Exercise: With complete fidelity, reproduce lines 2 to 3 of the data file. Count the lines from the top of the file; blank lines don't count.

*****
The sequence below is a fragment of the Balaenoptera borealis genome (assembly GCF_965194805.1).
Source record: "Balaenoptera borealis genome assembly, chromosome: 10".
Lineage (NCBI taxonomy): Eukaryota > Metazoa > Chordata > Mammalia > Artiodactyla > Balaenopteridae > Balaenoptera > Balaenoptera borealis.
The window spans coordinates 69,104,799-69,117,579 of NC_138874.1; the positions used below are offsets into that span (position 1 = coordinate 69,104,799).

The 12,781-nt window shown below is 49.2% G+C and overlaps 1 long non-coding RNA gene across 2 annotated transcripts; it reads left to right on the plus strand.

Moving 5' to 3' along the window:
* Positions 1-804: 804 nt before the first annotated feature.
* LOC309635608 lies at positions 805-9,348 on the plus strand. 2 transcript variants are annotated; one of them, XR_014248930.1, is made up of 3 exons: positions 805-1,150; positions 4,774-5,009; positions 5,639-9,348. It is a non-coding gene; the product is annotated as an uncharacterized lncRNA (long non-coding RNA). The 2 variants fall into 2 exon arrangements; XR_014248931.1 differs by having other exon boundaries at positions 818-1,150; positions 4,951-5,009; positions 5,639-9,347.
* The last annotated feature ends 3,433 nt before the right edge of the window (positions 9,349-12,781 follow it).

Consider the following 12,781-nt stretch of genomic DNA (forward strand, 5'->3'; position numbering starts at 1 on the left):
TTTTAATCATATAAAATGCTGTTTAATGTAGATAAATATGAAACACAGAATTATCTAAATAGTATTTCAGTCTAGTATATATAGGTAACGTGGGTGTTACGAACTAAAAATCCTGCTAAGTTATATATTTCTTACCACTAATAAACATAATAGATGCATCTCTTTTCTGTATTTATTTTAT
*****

Source record: "Balaenoptera borealis genome assembly, chromosome: 10".
Lineage (NCBI taxonomy): Eukaryota > Metazoa > Chordata > Mammalia > Artiodactyla > Balaenopteridae > Balaenoptera > Balaenoptera borealis.